Will remember that #koat16

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She had been like this forever, laughing only in public and crying only in private. But no one had noticed. When the first sob left her lips, she had tried to ignore it. Accounted for it, first under periods, then under stress and finally under L for loser. When the sobs grew louder, loud enough to echo, she trained herself to purse her lips and swallow the sobs. Swallowing a sob is not for amateurs. It made her sad, mad and then more so. And she ended up crying some more. But when all the sobs were eaten and the tears wouldn’t stop, she decided to experiment on how to make things better. Soon, she noticed that decadent food made her cry less. She cooked all the world’s finest food in her kitchen and ate it too. While she ate, she felt great. Her cheeks stayed dry as long as they were full. She felt as if a hole inside her was getting filled. But eat as she may, that hole never filled all the way to the top. Sometimes, she would have to stop eating from not being able to breathe. Another trick to dry her tears was to watch TV. Television sent her flying into an imaginary land where she was forbidden from crying. A world where everyone wore wonderful clothes and no one was ever unhappy.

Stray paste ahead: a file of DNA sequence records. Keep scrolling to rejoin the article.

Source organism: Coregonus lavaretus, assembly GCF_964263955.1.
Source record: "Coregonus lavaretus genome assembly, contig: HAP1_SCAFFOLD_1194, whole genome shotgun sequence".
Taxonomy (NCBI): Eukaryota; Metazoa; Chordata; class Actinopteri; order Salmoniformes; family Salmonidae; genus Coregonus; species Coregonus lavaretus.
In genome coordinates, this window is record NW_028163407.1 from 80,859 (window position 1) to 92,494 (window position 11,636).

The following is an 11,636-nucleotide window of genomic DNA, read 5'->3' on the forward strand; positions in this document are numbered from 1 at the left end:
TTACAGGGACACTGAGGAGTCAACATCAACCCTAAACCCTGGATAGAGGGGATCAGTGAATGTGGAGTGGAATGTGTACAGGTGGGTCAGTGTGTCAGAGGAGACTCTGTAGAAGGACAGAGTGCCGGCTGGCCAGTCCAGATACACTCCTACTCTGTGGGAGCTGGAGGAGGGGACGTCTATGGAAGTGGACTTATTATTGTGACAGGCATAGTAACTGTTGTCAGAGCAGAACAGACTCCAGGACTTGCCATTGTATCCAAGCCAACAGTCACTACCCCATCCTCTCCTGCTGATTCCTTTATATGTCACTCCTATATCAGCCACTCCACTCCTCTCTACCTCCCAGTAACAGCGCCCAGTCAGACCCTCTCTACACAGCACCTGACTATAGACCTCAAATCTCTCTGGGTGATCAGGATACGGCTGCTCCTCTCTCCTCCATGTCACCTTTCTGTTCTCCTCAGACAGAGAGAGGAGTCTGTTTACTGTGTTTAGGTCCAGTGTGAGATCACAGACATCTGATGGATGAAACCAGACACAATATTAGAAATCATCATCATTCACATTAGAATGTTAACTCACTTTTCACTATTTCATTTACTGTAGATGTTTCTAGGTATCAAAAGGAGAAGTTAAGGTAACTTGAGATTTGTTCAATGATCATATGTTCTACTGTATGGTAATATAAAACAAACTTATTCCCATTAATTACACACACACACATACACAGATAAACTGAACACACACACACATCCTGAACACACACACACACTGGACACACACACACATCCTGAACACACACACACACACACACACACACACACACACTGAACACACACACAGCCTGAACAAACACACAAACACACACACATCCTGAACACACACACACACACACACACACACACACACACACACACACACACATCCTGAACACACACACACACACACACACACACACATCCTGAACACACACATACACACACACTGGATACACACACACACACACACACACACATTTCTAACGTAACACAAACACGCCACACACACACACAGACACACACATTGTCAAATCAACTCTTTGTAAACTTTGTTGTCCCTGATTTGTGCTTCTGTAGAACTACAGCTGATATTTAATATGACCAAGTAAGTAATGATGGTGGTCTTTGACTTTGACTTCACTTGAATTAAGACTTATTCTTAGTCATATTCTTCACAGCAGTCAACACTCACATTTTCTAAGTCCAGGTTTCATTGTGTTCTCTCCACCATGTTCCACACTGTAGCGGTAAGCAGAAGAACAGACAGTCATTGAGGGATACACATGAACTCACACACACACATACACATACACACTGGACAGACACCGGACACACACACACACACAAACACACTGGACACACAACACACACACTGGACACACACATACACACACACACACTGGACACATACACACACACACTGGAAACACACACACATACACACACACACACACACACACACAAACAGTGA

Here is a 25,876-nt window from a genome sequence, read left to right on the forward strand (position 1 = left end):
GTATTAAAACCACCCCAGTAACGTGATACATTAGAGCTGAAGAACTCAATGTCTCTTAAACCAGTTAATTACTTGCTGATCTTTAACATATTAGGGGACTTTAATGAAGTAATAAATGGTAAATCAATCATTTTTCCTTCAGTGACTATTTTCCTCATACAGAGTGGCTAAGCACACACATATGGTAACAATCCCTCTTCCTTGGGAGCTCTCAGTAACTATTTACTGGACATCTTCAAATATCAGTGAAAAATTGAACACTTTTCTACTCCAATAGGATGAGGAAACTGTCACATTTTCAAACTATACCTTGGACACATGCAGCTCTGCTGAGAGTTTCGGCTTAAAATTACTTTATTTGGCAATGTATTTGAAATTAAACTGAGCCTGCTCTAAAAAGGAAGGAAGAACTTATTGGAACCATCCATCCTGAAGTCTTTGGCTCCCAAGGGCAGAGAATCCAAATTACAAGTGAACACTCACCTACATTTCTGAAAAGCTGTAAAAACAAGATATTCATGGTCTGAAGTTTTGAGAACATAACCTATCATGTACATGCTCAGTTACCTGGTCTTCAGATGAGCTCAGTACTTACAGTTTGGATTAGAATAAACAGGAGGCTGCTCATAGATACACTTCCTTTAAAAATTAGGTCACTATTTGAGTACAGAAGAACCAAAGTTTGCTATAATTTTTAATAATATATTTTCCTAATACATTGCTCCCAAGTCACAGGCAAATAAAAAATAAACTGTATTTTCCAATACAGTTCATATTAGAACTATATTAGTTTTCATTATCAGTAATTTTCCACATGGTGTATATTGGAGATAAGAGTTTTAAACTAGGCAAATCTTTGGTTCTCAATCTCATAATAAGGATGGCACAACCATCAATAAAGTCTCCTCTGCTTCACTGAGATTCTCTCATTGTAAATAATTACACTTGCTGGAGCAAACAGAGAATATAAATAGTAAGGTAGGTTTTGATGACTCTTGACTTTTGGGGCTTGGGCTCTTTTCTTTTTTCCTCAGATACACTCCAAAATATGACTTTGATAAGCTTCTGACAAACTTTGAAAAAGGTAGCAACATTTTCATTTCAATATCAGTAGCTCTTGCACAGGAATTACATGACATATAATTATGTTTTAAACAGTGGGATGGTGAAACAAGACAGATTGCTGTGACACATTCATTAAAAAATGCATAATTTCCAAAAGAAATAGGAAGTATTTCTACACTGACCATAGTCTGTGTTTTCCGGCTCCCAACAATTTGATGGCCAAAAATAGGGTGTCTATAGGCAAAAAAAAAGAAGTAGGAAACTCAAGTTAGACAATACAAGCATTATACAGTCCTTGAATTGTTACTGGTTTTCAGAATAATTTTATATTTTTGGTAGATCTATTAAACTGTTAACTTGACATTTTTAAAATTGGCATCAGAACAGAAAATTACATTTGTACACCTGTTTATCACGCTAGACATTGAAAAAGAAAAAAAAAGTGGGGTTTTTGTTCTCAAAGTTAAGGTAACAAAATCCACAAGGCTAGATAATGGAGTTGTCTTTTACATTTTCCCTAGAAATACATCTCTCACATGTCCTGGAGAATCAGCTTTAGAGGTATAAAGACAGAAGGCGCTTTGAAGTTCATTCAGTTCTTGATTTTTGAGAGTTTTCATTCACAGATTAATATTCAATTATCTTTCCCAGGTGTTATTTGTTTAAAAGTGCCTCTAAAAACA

No one ever saw her cry. She cried alone in her room, standing expressionless in front of her mirror, eating her dinner or cleaning her bathroom. She cried quietly, the only outward indication being the overflow down her cheeks. It was a steady flow of clear liquid, compromising the downward turn of her mouth, falling down the top of her dress, outlining the heave of her breasts and puddling at her feet. When they had puddled a while, they flowed outward, along the natural slope of the room, across her floor and out the door. Though they hesitated momentarily on the stairs, wondering what it would be like for tears to be seen flowing down the street, they cascaded down the stairs, one step at a time like sobs that now did not exist.

No one noticed the tears flowing down the street being joined by other streams of tears. There were many tears like hers but they all sat crying locked up in their own rooms.